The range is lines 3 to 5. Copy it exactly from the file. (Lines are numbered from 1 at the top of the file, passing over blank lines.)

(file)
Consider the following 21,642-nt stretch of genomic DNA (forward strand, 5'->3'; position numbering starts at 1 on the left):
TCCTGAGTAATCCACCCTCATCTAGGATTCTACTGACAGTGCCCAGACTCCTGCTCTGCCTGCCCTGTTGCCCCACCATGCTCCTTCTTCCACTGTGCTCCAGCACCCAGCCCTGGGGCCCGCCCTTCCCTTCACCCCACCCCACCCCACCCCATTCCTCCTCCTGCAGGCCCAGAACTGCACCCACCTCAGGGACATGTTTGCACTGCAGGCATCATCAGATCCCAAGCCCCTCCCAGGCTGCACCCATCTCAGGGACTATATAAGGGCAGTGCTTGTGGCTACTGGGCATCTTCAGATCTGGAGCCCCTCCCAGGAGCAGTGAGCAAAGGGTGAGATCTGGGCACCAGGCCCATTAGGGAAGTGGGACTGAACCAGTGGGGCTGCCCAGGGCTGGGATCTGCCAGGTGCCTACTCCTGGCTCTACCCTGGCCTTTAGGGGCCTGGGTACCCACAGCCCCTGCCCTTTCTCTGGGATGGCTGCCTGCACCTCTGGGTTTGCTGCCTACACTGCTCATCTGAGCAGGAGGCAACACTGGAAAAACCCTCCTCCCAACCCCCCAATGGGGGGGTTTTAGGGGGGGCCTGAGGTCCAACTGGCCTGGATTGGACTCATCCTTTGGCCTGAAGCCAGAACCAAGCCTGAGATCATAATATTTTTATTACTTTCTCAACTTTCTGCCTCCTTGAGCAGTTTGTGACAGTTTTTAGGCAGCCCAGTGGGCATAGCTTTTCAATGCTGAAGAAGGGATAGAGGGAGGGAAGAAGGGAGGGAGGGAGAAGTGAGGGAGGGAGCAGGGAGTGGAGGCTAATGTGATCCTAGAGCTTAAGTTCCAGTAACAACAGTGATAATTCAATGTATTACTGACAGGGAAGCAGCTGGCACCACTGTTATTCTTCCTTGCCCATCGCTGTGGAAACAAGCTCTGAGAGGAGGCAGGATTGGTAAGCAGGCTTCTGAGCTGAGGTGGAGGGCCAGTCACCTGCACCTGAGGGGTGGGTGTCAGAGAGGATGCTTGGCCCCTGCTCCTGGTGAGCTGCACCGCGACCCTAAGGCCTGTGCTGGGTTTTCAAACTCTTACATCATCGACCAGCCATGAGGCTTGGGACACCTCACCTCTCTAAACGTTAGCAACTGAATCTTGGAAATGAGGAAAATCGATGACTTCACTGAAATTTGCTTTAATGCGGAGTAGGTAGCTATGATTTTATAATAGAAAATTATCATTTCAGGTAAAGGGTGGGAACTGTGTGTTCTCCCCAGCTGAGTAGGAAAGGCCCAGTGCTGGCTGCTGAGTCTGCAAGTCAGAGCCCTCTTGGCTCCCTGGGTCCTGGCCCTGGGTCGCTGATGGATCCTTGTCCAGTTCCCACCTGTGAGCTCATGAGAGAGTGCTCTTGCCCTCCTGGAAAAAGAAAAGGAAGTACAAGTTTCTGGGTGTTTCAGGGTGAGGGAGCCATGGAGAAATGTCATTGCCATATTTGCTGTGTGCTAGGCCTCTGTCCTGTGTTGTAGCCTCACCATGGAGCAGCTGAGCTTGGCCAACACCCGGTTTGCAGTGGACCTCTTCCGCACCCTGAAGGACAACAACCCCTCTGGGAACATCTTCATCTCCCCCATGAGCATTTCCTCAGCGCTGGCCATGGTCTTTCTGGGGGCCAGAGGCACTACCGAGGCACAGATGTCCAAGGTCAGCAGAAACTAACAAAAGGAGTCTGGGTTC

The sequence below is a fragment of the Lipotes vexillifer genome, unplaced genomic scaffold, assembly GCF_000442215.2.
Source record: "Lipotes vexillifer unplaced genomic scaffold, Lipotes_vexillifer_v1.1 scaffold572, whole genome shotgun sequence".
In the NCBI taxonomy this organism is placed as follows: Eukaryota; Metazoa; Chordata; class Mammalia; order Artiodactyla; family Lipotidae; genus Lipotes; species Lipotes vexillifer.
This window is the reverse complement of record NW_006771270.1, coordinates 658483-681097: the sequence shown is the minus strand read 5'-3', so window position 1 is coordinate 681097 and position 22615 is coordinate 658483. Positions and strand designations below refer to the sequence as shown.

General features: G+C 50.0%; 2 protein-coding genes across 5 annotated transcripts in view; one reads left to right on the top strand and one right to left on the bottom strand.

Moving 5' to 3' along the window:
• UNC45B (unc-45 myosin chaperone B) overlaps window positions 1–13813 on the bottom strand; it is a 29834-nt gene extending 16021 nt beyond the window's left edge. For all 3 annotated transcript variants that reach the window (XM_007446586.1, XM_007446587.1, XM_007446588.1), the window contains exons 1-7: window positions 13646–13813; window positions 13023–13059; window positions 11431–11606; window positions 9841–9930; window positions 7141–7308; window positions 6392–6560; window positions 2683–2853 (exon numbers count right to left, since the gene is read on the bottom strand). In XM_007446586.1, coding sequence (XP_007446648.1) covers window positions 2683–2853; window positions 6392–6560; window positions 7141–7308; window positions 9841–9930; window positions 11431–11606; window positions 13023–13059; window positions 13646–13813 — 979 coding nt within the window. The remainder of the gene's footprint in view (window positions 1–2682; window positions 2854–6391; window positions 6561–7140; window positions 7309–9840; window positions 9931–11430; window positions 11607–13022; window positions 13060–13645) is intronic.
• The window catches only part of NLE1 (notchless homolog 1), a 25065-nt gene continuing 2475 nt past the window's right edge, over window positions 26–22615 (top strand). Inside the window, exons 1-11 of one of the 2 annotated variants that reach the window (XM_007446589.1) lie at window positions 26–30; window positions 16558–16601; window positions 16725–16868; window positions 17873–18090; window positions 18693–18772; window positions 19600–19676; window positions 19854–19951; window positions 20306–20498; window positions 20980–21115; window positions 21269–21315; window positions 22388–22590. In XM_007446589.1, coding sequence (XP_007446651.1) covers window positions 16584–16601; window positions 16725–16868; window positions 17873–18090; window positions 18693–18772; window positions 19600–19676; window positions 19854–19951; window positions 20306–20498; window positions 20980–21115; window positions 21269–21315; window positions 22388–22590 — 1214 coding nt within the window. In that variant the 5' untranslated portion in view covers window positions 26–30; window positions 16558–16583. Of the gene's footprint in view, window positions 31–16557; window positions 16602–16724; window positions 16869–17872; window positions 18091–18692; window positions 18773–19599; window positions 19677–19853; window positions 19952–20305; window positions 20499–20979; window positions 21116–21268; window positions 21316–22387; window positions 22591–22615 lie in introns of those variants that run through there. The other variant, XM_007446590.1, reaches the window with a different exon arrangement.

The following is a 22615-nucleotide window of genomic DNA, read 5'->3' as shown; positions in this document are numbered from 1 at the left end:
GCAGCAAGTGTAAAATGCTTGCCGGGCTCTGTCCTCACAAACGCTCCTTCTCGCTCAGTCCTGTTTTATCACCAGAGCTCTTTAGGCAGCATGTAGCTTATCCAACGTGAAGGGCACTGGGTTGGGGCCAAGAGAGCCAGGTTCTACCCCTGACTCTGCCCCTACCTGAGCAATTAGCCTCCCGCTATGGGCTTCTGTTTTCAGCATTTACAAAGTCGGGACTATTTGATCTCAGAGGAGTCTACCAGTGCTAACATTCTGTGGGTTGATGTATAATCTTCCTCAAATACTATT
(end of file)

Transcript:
The sequence below is a fragment of the Lipotes vexillifer genome, unplaced genomic scaffold, assembly GCF_000442215.2.
Source record: "Lipotes vexillifer unplaced genomic scaffold, Lipotes_vexillifer_v1.1 scaffold572, whole genome shotgun sequence".
In the NCBI taxonomy this organism is placed as follows: Eukaryota; Metazoa; Chordata; class Mammalia; order Artiodactyla; family Lipotidae; genus Lipotes; species Lipotes vexillifer.